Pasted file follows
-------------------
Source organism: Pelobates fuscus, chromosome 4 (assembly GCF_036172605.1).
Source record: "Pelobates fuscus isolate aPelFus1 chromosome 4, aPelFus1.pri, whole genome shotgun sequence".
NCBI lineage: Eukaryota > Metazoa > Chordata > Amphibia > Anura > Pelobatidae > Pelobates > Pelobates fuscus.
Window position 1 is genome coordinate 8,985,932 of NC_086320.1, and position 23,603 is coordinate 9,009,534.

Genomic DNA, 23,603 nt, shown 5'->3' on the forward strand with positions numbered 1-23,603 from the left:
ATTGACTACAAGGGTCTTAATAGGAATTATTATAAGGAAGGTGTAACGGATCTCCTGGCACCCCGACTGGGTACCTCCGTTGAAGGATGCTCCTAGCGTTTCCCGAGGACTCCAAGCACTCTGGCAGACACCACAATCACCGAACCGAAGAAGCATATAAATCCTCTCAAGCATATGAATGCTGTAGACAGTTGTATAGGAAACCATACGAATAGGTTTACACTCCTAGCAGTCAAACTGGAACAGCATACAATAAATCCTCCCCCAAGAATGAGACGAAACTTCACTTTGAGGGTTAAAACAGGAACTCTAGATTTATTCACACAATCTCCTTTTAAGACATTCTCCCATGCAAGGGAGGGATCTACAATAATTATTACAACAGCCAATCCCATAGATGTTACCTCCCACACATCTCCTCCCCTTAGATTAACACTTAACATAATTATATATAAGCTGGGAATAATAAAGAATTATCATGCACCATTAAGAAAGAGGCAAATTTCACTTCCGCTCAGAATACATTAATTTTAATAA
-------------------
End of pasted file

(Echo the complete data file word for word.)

Source organism: Pelobates fuscus, chromosome 4 (assembly GCF_036172605.1).
Source record: "Pelobates fuscus isolate aPelFus1 chromosome 4, aPelFus1.pri, whole genome shotgun sequence".
NCBI lineage: Eukaryota > Metazoa > Chordata > Amphibia > Anura > Pelobatidae > Pelobates > Pelobates fuscus.
Window position 1 is genome coordinate 8,985,932 of NC_086320.1, and position 23,603 is coordinate 9,009,534.

Genomic DNA, 23,603 nt, shown 5'->3' on the forward strand with positions numbered 1-23,603 from the left:
ATTGACTACAAGGGTCTTAATAGGAATTATTATAAGGAAGGTGTAACGGATCTCCTGGCACCCCGACTGGGTACCTCCGTTGAAGGATGCTCCTAGCGTTTCCCGAGGACTCCAAGCACTCTGGCAGACACCACAATCACCGAACCGAAGAAGCATATAAATCCTCTCAAGCATATGAATGCTGTAGACAGTTGTATAGGAAACCATACGAATAGGTTTACACTCCTAGCAGTCAAACTGGAACAGCATACAATAAATCCTCCCCCAAGAATGAGACGAAACTTCACTTTGAGGGTTAAAACAGGAACTCTAGATTTATTCACACAATCTCCTTTTAAGACATTCTCCCATGCAAGGGAGGGATCTACAATAATTATTACAACAGCCAATCCCATAGATGTTACCTCCCACACATCTCCTCCCCTTAGATTAACACTTAACATAATTATATATAAGCTGGGAATAATAAAGAATTATCATGCACCATTAAGAAAGAGGCAAATTTCACTTCCGCTCAGAATACATTAATTTTAATAA